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Wiess Park: Home of Houston Parks Board

I live in Houston, and I have worked as a nurse. My interests include art, traveling, reading, gardening, cooking, and our wonderful pets.

Wiess Park in Houston, Texas

Wiess Park in Houston, Texas

Wiess Park

The Houston police department used to have their mounted patrol and canine units located in what is known as Wiess Park. They relocated to a new location in 2009. That is when restoration of this small 16-acre park took place.

The land was acquired in 1941, according to the posted sign. Back then, this would have been way out in the country with a sparse settlement of people. Times have certainly changed since that time in Houston!

Unless associated with the mounted patrol, the Houston Parks Board, or perhaps those living nearby, most people would probably have no idea that this little park exists. A vast expanse of lawn with wooden bench shown below is next to the small parking lot. The park headquarters buildings are adjacent to this open area.

The Landscaping in Wiess Park

Landscaping around these park board buildings includes many plants that invite birds and butterfly visits. Reforestation efforts are evident, as well as some planted butterfly gardens as one starts walking the trail.

A wooden bench is across from this bird and butterfly garden. People with some time to rest and relax can perhaps spot some avian creatures or pretty insects visiting this inviting space. Benches are also provided in other areas within Wiess Park.

Trail Through Wiess Park

Most of the trail is heavily forested and left pretty much in the wild. Except for some traffic noise, it would be easy to escape the feeling of being in such a large cosmopolitan city such as Houston.

Many plants have sprouted up in the wild regions, including flowers and fruiting berry plants. Around every turn in this forested path are little discoveries to be made.

According to their website, these trails within Wiess Park were constructed in 2010 with the help of students from the Student Conservation Association. Modeled after the Civilian Conservation Corps, which started in the 1930s, it is wonderful that young people care enough about the environment to do hands-on projects like this in public parks.

Short But Sweet

Most of the paths on this short trail are in a natural state. There is a wooden walkway over an area that could, at times, become waterlogged. The trail is level and would be handicap accessible.

For people who wish to get lots of exercise walking miles of trails, this is not the place in which to do it. But it was a discovery my husband and I enjoyed making. The people living in condos across the street are probably pleased to be able to enjoy nature in a more natural state by merely walking across Post Oak Lane.

Pretty visit from a butterfly in Wiess Park

Pretty visit from a butterfly in Wiess Park

Houston Parks Board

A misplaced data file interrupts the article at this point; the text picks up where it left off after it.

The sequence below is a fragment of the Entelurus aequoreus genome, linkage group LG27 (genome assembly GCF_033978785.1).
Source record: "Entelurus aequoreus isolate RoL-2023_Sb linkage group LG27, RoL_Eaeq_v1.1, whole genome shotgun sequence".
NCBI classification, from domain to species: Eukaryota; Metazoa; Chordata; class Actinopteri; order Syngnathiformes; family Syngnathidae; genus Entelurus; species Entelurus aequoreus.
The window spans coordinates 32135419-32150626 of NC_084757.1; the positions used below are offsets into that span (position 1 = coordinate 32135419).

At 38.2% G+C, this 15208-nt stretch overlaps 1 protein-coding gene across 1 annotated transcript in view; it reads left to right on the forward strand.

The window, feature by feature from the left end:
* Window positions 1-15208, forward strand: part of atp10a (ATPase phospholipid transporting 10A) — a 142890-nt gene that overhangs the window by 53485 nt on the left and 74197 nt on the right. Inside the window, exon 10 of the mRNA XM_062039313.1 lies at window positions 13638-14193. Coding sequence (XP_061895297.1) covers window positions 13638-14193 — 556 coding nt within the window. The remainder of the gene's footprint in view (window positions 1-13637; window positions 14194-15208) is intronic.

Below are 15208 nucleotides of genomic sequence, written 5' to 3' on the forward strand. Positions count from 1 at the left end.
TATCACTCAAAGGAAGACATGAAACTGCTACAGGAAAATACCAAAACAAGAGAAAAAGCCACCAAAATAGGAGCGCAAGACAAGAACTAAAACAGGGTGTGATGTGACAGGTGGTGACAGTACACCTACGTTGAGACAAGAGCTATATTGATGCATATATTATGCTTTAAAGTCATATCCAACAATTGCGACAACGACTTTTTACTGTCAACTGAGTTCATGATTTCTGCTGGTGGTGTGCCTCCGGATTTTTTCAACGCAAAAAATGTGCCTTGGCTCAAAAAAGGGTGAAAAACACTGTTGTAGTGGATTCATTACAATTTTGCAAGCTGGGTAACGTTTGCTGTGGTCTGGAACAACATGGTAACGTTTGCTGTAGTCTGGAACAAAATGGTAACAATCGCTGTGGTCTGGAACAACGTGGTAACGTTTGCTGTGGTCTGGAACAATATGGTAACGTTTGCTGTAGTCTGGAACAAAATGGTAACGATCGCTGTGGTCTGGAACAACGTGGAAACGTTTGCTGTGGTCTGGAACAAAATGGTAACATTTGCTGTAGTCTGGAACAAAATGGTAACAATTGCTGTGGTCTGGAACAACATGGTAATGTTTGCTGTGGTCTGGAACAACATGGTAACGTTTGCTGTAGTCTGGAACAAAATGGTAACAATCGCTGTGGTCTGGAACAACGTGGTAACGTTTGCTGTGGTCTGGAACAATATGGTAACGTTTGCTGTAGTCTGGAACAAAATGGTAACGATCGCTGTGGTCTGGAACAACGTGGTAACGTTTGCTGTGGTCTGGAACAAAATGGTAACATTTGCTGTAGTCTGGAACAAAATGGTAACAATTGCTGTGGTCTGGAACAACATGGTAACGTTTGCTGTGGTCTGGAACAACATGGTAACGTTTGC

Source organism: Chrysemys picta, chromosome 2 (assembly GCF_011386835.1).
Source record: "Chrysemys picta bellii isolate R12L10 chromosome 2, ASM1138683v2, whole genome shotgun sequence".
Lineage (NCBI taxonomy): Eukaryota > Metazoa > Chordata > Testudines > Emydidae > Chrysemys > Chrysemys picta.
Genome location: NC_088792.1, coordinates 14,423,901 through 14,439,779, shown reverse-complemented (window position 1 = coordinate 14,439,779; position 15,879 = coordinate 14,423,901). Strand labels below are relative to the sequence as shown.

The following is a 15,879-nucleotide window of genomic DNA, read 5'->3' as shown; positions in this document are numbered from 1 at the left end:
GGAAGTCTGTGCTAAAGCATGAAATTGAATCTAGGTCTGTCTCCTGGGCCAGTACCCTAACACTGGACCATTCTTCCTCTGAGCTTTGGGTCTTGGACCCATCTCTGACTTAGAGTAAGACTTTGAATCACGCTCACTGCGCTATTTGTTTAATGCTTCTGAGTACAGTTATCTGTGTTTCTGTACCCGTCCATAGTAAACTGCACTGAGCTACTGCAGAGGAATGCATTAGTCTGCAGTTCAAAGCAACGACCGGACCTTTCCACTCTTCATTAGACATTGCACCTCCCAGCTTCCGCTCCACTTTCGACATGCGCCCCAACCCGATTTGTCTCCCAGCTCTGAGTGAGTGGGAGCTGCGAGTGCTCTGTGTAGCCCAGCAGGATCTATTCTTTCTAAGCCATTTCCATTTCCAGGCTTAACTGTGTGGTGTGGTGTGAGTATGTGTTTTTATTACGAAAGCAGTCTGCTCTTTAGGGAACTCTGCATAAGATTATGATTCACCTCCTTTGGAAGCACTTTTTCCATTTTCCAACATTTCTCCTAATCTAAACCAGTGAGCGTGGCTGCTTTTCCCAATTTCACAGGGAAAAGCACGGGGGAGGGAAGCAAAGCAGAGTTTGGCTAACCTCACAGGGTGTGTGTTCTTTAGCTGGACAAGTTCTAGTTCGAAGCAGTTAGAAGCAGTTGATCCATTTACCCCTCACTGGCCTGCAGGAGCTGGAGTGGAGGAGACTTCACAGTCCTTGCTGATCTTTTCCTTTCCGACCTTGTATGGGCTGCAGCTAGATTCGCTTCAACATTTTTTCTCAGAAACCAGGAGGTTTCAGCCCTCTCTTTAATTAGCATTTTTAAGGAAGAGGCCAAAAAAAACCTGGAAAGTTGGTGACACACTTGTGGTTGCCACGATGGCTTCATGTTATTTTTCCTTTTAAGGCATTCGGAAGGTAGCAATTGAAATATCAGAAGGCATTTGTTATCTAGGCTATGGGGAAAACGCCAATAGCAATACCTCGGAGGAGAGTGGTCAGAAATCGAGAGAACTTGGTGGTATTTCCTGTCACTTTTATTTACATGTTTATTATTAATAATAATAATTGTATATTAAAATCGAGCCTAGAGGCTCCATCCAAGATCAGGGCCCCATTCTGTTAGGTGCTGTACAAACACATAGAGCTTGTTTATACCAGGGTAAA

The Houston Parks Board has been responsible for many projects in different parks and public spaces. A few of the places that we have visited and that I have written about include the following:

  • Hermann Park
  • Cullinan Park
  • Lee and Joe Jamail Skatepark
  • Levy Park
  • Cullen Park

This Wiess Park is but a small sample of where Houston Parks Board has had a hand in making improvements of one type or another in our area public spaces.

wiess-park-home-of-houston-parks-board

“City parks serve, day in and day out, as the primary green spaces for the majority of Americans.”

— Bruce Babbit

Source:

Houston Parks Board

This content is accurate and true to the best of the author’s knowledge and is not meant to substitute for formal and individualized advice from a qualified professional.

© 2020 Peggy Woods

Comments

Peggy Woods (author) from Houston, Texas on October 11, 2020:

Hi FlourishAnyway,

I agree that it is wonderful when students participate in building trails, etc., in public parks. It is a shared learning experience for them.

FlourishAnyway from USA on October 10, 2020:

This is a pretty little park. I wish we had more like it around here. I like that students got involved in building the trails.

Peggy Woods (author) from Houston, Texas on April 24, 2020:

Hi Patricia,

It is one of the smaller parks, but still fun to visit if in that part of Houston. It is excellent for those who live nearby.

Patricia Scott from North Central Florida on April 23, 2020:

This park seems to be a lovely place to visit and commune with nature. Being a huge fan of "flutterbies" I know I would enjoy my visit. Thank you for sharing. Take care. Many Angels once again headed your way. ps

Peggy Woods (author) from Houston, Texas on April 23, 2020:

Hi Linda,

It is particulary nice to have parks and other outdoor spaces in which to safely walk right now.

Peggy Woods (author) from Houston, Texas on April 20, 2020:

Hi Liz,

I am glad you enjoyed learning about this small park space.

Peggy Woods (author) from Houston, Texas on April 19, 2020:

Hi Robert,

I am happy to be able to share these spaces with you via the Internet.

Linda Crampton from British Columbia, Canada on April 16, 2020:

The park that you've described and shown reminds me of one within walking distance of my home. It contains sports facilities, but the part that interests me is the green area with a lawn, trees, cultivated plants, and a short trail. Other parks in my community are bigger, but I can visit the one that I've mentioned every day if I wish. I enjoyed looking at your photos, especially the beautiful one of the butterfly.

Liz Westwood from UK on April 16, 2020:

What a lovely natural green space. Your photos give a great idea, combined with your informative article, of what visitors can expect here.

Robert Sacchi on April 16, 2020:

Thank you for another slice of parkland in the Houston area.